Back in May of last year, I was trying to get a name out for my newly started B&M Photography (a company name that I have abandoned for the most part for the more personal Mike Wade Photography), and I wanted to shoot a charity event. It was at this time a flyer popped up around my day job of “Guns Down, Books Up” charity event happening in Greensboro. I called the organizer and it just so happened to be someone that works at the same place I do. I work at a big place, so we didn’t really have much interaction before this phone call. I expressed on the phone that I am a photographer and am looking to shoot the event at no cost, just to have my cards there. He said that was great and they didn’t have a photographer yet. I then asked what charity are they raising money for. He paused for a second and then said “We’re not asking for money, all of this is coming out of my pocket.” “Okay” I said, ” but I’m not talking about making a profit, I mean what cause are you bringing awareness to?”
This confused discussion lasted a few minutes. After I figured out it was just a neighborhood cookout/local street ball ‘tournament’ it was too late. At the beginning of the call, I stated that I wanted to shoot for his event. He was excited and happy that I called. I just am not the kind of person to say never mind, your event is not what I am looking for, even though I wanted to say that. I wanted to shoot for a serious charity with a cause, not a get together.
I hung up and was stuck committed to the job.
I got there on time, talked with the organizer, and started taking candid shoots of the people that were there, the food that was cooking at the time, wide shots of the party. I was getting all my bases covered because I knew I wasn’t going to stay long.
Shortly after I arrived, my mood started to change. The people that were there immediately warmed up to me, kids and adult alike. I was offered food and drink, constantly was asked if I needed anything, constantly thanked for shooting the event. Everyone was so friendly and in an awesome mood, it made me get in a great mood. It also helped that I was getting great pictures of the kids practicing for the tournament that was about to start.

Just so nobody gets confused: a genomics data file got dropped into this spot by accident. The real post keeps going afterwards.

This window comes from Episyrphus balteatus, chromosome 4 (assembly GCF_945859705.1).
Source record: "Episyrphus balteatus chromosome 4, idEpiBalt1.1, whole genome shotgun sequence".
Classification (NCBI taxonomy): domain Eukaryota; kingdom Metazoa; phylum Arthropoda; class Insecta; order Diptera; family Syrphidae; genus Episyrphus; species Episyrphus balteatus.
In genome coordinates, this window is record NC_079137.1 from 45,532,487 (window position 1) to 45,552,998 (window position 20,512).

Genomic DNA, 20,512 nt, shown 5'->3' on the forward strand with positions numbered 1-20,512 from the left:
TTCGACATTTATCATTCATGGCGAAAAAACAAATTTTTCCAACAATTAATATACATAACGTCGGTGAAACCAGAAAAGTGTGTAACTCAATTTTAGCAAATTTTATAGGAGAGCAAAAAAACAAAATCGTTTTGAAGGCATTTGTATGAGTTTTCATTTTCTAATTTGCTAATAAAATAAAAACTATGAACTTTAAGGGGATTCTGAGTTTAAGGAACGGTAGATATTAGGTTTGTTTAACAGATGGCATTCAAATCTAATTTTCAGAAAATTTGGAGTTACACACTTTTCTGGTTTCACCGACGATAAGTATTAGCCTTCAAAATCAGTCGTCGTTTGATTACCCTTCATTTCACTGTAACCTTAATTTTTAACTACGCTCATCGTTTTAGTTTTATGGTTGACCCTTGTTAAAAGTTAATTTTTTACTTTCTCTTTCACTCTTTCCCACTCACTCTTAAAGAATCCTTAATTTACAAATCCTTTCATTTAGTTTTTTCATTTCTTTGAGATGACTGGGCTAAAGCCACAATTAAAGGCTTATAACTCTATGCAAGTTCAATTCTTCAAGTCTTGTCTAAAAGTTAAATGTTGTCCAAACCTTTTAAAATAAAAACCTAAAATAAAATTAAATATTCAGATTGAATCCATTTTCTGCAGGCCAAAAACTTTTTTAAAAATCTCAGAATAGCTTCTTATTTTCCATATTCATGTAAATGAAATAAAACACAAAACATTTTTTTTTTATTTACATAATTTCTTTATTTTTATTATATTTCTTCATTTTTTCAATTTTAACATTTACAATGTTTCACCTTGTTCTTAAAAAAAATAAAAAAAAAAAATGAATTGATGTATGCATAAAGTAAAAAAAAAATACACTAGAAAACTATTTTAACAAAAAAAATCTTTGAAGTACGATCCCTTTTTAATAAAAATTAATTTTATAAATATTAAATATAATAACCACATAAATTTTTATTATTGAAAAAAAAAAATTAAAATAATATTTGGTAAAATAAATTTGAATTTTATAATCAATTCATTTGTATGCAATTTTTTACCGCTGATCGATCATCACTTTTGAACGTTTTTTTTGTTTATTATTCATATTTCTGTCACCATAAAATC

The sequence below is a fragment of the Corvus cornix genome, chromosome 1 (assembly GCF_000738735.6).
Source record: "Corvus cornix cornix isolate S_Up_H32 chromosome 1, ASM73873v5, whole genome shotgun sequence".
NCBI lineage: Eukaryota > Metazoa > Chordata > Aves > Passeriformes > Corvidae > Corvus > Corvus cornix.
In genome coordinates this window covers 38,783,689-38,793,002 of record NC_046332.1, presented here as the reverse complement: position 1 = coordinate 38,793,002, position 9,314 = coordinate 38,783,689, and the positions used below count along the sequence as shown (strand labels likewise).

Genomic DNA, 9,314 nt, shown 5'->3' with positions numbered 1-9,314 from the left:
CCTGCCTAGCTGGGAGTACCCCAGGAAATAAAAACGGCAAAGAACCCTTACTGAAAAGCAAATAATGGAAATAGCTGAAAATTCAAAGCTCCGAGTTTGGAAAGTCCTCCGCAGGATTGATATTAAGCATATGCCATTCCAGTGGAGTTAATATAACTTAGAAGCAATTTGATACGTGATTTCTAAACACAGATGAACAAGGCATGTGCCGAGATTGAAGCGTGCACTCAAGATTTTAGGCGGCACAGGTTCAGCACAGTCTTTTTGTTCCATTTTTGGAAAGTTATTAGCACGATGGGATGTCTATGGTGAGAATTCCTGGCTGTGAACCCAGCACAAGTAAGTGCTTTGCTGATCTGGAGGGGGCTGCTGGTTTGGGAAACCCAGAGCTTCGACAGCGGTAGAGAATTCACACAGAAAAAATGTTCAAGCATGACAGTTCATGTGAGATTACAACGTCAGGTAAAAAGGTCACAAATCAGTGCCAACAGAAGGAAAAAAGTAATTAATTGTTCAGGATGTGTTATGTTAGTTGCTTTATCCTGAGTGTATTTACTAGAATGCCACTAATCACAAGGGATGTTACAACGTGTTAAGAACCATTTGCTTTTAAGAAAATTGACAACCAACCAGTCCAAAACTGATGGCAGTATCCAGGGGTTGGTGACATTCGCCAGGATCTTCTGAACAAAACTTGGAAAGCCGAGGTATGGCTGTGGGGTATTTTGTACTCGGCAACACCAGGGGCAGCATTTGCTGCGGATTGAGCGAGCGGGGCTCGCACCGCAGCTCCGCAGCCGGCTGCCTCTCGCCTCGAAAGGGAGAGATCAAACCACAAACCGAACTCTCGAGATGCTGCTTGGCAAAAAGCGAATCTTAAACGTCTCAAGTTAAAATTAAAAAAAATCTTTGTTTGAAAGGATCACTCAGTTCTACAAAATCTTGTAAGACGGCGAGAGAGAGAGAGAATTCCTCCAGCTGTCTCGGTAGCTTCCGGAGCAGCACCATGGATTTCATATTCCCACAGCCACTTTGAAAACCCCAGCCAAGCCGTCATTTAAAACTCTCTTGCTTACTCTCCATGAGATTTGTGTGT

They were just about to pick teams, when the rain started to come down unexpectedly. Everyone was scrambling to get inside.
No one’s spirits were effected. There was still laughs and fun to be had inside the club house that they held the event at. After many times asked and several people offering, I took this time to finally give in and eat a plate of the amazing food that they had brought/cooked. I might have been half done with the food that I was scarfing down when the rain stopped. The clouds parted, and as quickly as that storm came, it left. I finished the delicious barbecue and sides, picked my camera back up and started shooting again.
At one point a few police officers showed up. My first thought was someone had called the cops due to noise, being a grouch, or racism. They happened to be neighborhood friends with some of the event goers and invited to come by during their lunch. They ate, and hung out for a bit before leaving.
Unfortunately, I couldn’t stay to see which kid won the trophies seeing that the event was going on far longer then expected and I had other engagements.
All in all, it wasn’t what I expected going into it, though in hindsight, it was an amazing experience with some of the best strangers I have ever met. The vibe was nothing but having a good time with neighbors and they brought me into that circle, as a person behind a lens, and in turn, even though I was on a ‘job’, I was having a good time right there with them. Everyone had fun.
Well, almost everyone…